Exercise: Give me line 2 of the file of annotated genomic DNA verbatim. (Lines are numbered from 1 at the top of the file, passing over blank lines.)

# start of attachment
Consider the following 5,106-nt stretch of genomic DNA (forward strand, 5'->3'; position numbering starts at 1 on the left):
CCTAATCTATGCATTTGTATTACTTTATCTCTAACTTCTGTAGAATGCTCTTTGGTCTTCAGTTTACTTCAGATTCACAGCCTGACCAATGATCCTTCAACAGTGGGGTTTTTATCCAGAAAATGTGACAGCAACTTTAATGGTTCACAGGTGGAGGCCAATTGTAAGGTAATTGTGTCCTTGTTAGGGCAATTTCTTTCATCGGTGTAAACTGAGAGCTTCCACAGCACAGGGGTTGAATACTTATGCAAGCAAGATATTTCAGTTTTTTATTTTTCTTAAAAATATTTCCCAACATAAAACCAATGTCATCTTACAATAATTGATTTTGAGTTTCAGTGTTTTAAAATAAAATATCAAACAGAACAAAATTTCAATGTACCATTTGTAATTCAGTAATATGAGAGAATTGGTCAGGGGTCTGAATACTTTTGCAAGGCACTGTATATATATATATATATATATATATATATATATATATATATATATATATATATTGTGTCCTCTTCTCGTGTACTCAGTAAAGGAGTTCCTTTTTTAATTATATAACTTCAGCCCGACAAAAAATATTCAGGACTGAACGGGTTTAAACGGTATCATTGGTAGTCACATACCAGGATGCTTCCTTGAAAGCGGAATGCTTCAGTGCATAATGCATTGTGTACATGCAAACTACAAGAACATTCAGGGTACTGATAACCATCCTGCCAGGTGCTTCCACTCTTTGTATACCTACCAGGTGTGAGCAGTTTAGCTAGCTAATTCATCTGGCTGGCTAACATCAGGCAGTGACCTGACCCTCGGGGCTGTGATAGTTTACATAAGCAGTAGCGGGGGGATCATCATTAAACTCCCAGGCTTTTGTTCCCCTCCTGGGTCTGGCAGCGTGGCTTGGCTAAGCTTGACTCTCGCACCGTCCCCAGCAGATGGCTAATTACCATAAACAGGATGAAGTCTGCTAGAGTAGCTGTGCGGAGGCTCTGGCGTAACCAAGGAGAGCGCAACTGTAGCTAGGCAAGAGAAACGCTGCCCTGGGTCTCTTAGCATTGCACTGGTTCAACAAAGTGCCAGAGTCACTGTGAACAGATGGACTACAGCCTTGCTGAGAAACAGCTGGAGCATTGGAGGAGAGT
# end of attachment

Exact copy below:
CCTAATCTATGCATTTGTATTACTTTATCTCTAACTTCTGTAGAATGCTCTTTGGTCTTCAGTTTACTTCAGATTCACAGCCTGACCAATGATCCTTCAACAGTGGGGTTTTTATCCAGAAAATGTGACAGCAACTTTAATGGTTCACAGGTGGAGGCCAATTGTAAGGTAATTGTGTCCTTGTTAGGGCAATTTCTTTCATCGGTGTAAACTGAGAGCTTCCACAGCACAGGGGTTGAATACTTATGCAAGCAAGATATTTCAGTTTTTTATTTTTCTTAAAAATATTTCCCAACATAAAACCAATGTCATCTTACAATAATTGATTTTGAGTTTCAGTGTTTTAAAATAAAATATCAAACAGAACAAAATTTCAATGTACCATTTGTAATTCAGTAATATGAGAGAATTGGTCAGGGGTCTGAATACTTTTGCAAGGCACTGTATATATATATATATATATATATATATATATATATATATATATATATATATATTGTGTCCTCTTCTCGTGTACTCAGTAAAGGAGTTCCTTTTTTAATTATATAACTTCAGCCCGACAAAAAATATTCAGGACTGAACGGGTTTAAACGGTATCATTGGTAGTCACATACCAGGATGCTTCCTTGAAAGCGGAATGCTTCAGTGCATAATGCATTGTGTACATGCAAACTACAAGAACATTCAGGGTACTGATAACCATCCTGCCAGGTGCTTCCACTCTTTGTATACCTACCAGGTGTGAGCAGTTTAGCTAGCTAATTCATCTGGCTGGCTAACATCAGGCAGTGACCTGACCCTCGGGGCTGTGATAGTTTACATAAGCAGTAGCGGGGGGATCATCATTAAACTCCCAGGCTTTTGTTCCCCTCCTGGGTCTGGCAGCGTGGCTTGGCTAAGCTTGACTCTCGCACCGTCCCCAGCAGATGGCTAATTACCATAAACAGGATGAAGTCTGCTAGAGTAGCTGTGCGGAGGCTCTGGCGTAACCAAGGAGAGCGCAACTGTAGCTAGGCAAGAGAAACGCTGCCCTGGGTCTCTTAGCATTGCACTGGTTCAACAAAGTGCCAGAGTCACTGTGAACAGATGGACTACAGCCTTGCTGAGAAACAGCTGGAGCATTGGAGGAGAGT